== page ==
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When officials at the college of veterinary medicine at Cornell University set out last year to explore new frontiers in horse reproduction, they knew there was just one man for the job. Equine sex experts, after all, are not a dime a dozen. Trouble was, the man they were convinced would make the research program a success, a specialist in animal embryo transfers, is from South Africa. And getting him a visa to work in the United States so far has proved impossible.
February 16, 2004 | Evelyn Iritani, Times Staff Writer
For Rockwell Scientific Co., hiring the best talent is a matter of corporate survival. Chief Executive Derek Cheung says he simply can't find enough professionals in the United States with the highly specialized skills to produce the sophisticated sensors and other high-technology products the Thousand Oaks company makes. And he says changes to a foreign worker visa program threaten the ability of Rockwell Scientific and other U.S.
February 12, 2006 | Evelyn Iritani, Times Staff Writer
President Bush's recent call for more visas for skilled foreign workers increases the likelihood that relief is on the way for U.S. technology firms that say they are struggling to fill key positions. In a Feb. 2 speech at the Minnesota headquarters of 3M, the president said it was a "mistake not to encourage more really bright folks who can fill the jobs that are having trouble being filled here in America."
March 11, 2013 | By Brian Bennett, Washington Bureau
WASHINGTON - Eight senators who have spent weeks trying to write a bipartisan bill to overhaul immigration laws have privately agreed on the most contentious part of the draft - how to offer legal status to the nation's 11 million illegal immigrants. According to aides familiar with the closed-door negotiations, the bill would require illegal immigrants to register with Homeland Security Department authorities, file federal income taxes for their time in America and pay a still-to-be-determined fine.
March 4, 2009 | TIMES WIRE REPORTS
Microsoft Corp., facing criticism for hiring foreigners while conducting job cuts, said it planned to keep its use of H1-B guest-worker visas at about the same level. The company posted a letter on a blog from general counsel Brad Smith in response to concerns voiced by Sen. Charles E. Grassley (R-Iowa). After Microsoft fired an initial 1,400 employees Jan. 22, Grassley wrote to Chief Executive Steve Ballmer, demanding that he fire H1-B visa holders first. Microsoft has been one of the leading advocates for an expansion of the H1-B program.
March 26, 2005 | From Associated Press
The Homeland Security Department approved 10,000 more applications for visas for high-tech and specialty workers than Congress permitted for this fiscal year. The mistake was made with H1-B visas, available to foreigners with a bachelor's degree or higher who want to fill U.S. jobs in architecture, engineering, medicine, biotechnology and computer programming.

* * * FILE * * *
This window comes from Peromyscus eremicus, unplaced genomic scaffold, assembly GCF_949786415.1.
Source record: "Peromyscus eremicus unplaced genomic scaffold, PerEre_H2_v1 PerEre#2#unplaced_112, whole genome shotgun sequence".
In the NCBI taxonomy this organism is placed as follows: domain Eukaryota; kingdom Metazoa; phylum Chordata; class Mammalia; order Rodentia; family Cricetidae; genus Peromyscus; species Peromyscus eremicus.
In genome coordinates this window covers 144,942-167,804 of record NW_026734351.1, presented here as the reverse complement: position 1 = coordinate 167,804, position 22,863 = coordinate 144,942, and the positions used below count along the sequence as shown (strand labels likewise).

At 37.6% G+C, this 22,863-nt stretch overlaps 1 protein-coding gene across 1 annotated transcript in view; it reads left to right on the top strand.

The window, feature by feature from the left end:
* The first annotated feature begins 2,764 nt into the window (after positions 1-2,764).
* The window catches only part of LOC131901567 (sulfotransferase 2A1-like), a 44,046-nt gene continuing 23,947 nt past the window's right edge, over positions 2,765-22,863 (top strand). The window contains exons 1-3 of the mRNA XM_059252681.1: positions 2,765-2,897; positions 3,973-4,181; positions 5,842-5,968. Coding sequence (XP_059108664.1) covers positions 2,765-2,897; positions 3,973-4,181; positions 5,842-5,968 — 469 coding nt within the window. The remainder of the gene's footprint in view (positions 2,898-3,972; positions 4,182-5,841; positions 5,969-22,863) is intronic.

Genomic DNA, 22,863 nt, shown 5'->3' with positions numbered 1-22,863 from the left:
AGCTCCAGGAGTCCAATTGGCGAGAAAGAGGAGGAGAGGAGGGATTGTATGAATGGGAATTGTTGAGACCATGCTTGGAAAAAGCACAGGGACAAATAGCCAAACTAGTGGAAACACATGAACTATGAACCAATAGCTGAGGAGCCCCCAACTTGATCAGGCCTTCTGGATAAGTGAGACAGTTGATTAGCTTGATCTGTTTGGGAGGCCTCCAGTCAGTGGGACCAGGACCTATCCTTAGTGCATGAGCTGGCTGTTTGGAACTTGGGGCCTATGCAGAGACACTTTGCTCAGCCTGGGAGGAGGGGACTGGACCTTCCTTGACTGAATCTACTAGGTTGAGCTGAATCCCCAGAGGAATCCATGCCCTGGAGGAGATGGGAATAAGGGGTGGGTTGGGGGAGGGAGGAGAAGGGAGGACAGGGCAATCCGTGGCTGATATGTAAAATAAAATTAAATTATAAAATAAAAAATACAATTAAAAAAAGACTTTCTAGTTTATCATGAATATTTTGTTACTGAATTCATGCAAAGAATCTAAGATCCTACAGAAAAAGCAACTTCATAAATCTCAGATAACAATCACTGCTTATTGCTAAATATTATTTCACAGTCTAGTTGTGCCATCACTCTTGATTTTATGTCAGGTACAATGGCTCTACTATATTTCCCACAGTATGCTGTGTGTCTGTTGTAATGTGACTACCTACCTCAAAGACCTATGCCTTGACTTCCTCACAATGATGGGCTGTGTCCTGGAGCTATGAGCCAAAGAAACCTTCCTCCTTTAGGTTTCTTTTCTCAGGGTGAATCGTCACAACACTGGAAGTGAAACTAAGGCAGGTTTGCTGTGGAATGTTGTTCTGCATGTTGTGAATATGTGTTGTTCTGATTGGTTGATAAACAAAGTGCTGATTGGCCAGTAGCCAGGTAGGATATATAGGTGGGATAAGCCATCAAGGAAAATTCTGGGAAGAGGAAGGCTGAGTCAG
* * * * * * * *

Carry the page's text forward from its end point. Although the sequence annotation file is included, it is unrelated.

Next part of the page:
April 7, 2007
SELDOM HAS IT BEEN so clear that U.S. immigration policy is counterproductive to U.S. interests as it was on Monday. That's the day companies began filing applications for high-skilled foreign workers -- and it's also the day the quota was filled. Technology companies and other businesses filed more than 100,000 petitions requesting H-1B visas for their employees, easily surpassing the annual 65,000 quota.
The state's technology companies may be getting short shrift in the race to hire coveted high-tech specialists from other nations under a special visa allocation program signed into law last year. Processing delays at the California Service Center of the Immigration and Naturalization Service have put H-1B visa approvals two to six weeks behind similar approvals at the agency's service centers in Nebraska, Texas and Vermont, according to the INS.
Democratic congressional leaders announced a tactical shift Tuesday that opens the door to passage of popular legislation that would expand a program granting temporary visas to skilled foreign workers--a priority of the high-technology industry. Sen. Tom Daschle of South Dakota and Rep. Richard A. Gephardt of Missouri, the Democratic minority leaders, said that they would seek to attach other immigration reforms sought by Latino groups to a different bill.
October 21, 2005 | From Associated Press
The government would issue 30,000 more visas to high-tech and other skilled foreign workers each year and increase fees for those visas to help trim the budget deficit under a measure proposed by a Senate committee. The move by the Senate Judiciary Committee comes as high-tech firms and other businesses complain that, for the third year in a row, they have already met the annual cap on the popular H1-B visas just 20 days into the government's 2005-06 fiscal year that began Oct. 1.
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